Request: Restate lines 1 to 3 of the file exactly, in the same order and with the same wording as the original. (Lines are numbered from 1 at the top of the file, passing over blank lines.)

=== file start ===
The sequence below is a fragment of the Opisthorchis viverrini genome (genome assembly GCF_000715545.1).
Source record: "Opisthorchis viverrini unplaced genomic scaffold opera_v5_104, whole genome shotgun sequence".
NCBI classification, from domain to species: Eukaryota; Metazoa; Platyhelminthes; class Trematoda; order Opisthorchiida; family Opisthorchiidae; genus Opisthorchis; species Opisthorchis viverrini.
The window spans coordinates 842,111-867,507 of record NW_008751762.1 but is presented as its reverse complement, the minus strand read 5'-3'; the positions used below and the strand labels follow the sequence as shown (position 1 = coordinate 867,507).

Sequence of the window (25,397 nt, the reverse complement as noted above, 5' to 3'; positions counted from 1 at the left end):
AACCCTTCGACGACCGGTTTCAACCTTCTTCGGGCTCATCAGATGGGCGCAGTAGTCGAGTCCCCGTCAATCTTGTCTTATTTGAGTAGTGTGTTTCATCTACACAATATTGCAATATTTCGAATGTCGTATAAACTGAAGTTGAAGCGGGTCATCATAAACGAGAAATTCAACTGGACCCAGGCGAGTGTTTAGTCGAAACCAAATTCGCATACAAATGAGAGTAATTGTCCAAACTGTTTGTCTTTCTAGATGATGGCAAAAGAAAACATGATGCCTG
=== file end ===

The sequence below is a fragment of the Opisthorchis viverrini genome (genome assembly GCF_000715545.1).
Source record: "Opisthorchis viverrini unplaced genomic scaffold opera_v5_104, whole genome shotgun sequence".
NCBI classification, from domain to species: Eukaryota; Metazoa; Platyhelminthes; class Trematoda; order Opisthorchiida; family Opisthorchiidae; genus Opisthorchis; species Opisthorchis viverrini.